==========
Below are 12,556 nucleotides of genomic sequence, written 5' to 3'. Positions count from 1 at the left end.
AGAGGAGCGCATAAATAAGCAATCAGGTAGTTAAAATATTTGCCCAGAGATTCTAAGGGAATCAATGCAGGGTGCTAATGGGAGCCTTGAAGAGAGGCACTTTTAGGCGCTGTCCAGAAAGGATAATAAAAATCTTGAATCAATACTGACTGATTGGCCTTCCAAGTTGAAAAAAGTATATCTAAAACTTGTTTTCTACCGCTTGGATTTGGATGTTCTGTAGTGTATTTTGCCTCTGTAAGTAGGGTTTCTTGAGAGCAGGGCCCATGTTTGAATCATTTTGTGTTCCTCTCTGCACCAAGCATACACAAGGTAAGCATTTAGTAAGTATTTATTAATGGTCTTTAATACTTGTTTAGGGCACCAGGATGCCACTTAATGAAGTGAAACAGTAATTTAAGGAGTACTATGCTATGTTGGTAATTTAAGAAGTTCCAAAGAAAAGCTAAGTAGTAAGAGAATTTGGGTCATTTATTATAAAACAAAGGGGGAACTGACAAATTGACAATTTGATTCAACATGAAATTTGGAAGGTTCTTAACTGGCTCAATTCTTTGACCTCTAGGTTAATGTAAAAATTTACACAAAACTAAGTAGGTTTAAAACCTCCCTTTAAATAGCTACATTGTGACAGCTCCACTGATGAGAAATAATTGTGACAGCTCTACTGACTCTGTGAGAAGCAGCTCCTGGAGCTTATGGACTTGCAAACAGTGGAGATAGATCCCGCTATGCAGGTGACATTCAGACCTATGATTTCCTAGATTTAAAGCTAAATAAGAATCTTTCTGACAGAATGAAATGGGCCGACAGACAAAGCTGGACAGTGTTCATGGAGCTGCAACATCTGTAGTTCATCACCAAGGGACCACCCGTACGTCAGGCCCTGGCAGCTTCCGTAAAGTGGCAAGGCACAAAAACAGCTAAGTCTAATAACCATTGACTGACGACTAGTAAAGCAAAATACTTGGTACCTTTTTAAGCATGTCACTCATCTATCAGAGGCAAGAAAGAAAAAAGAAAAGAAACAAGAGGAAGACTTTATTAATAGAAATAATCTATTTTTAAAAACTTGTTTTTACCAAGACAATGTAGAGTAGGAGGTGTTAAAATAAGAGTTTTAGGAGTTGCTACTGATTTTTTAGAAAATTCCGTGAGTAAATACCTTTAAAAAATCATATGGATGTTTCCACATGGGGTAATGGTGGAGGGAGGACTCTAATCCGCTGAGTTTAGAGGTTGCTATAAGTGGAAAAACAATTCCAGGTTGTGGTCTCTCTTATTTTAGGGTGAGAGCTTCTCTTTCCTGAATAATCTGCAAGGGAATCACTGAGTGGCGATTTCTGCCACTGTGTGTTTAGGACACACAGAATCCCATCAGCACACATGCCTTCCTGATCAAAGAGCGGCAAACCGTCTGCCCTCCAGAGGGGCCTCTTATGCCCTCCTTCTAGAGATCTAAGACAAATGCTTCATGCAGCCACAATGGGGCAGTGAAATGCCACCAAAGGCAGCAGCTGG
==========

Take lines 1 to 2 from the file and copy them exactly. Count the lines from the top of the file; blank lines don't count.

Below are 12,556 nucleotides of genomic sequence, written 5' to 3'. Positions count from 1 at the left end.
AGAGGAGCGCATAAATAAGCAATCAGGTAGTTAAAATATTTGCCCAGAGATTCTAAGGGAATCAATGCAGGGTGCTAATGGGAGCCTTGAAGAGAGGCACTTTTAGGCGCTGTCCAGAAAGGATAATAAAAATCTTGAATCAATACTGACTGATTGGCCTTCCAAGTTGAAAAAAGTATATCTAAAACTTGTTTTCTACCGCTTGGATTTGGATGTTCTGTAGTGTATTTTGCCTCTGTAAGTAGGGTTTCTTGAGAGCAGGGCCCATGTTTGAATCATTTTGTGTTCCTCTCTGCACCAAGCATACACAAGGTAAGCATTTAGTAAGTATTTATTAATGGTCTTTAATACTTGTTTAGGGCACCAGGATGCCACTTAATGAAGTGAAACAGTAATTTAAGGAGTACTATGCTATGTTGGTAATTTAAGAAGTTCCAAAGAAAAGCTAAGTAGTAAGAGAATTTGGGTCATTTATTATAAAACAAAGGGGGAACTGACAAATTGACAATTTGATTCAACATGAAATTTGGAAGGTTCTTAACTGGCTCAATTCTTTGACCTCTAGGTTAATGTAAAAATTTACACAAAACTAAGTAGGTTTAAAACCTCCCTTTAAATAGCTACATTGTGACAGCTCCACTGATGAGAAATAATTGTGACAGCTCTACTGACTCTGTGAGAAGCAGCTCCTGGAGCTTATGGACTTGCAAACAGTGGAGATAGATCCCGCTATGCAGGTGACATTCAGACCTATGATTTCCTAGATTTAAAGCTAAATAAGAATCTTTCTGACAGAATGAAATGGGCCGACAGACAAAGCTGGACAGTGTTCATGGAGCTGCAACATCTGTAGTTCATCACCAAGGGACCACCCGTACGTCAGGCCCTGGCAGCTTCCGTAAAGTGGCAAGGCACAAAAACAGCTAAGTCTAATAACCATTGACTGACGACTAGTAAAGCAAAATACTTGGTACCTTTTTAAGCATGTCACTCATCTATCAGAGGCAAGAAAGAAAAAAGAAAAGAAACAAGAGGAAGACTTTATTAATAGAAATAATCTATTTTTAAAAACTTGTTTTTACCAAGACAATGTAGAGTAGGAGGTGTTAAAATAAGAGTTTTAGGAGTTGCTACTGATTTTTTAGAAAATTCCGTGAGTAAATACCTTTAAAAAATCATATGGATGTTTCCACATGGGGTAATGGTGGAGGGAGGACTCTAATCCGCTGAGTTTAGAGGTTGCTATAAGTGGAAAAACAATTCCAGGTTGTGGTCTCTCTTATTTTAGGGTGAGAGCTTCTCTTTCCTGAATAATCTGCAAGGGAATCACTGAGTGGCGATTTCTGCCACTGTGTGTTTAGGACACACAGAATCCCATCAGCACACATGCCTTCCTGATCAAAGAGCGGCAAACCGTCTGCCCTCCAGAGGGGCCTCTTATGCCCTCCTTCTAGAGATCTAAGACAAATGCTTCATGCAGCCACAATGGGGCAGTGAAATGCCACCAAAGGCAGCAGCTGG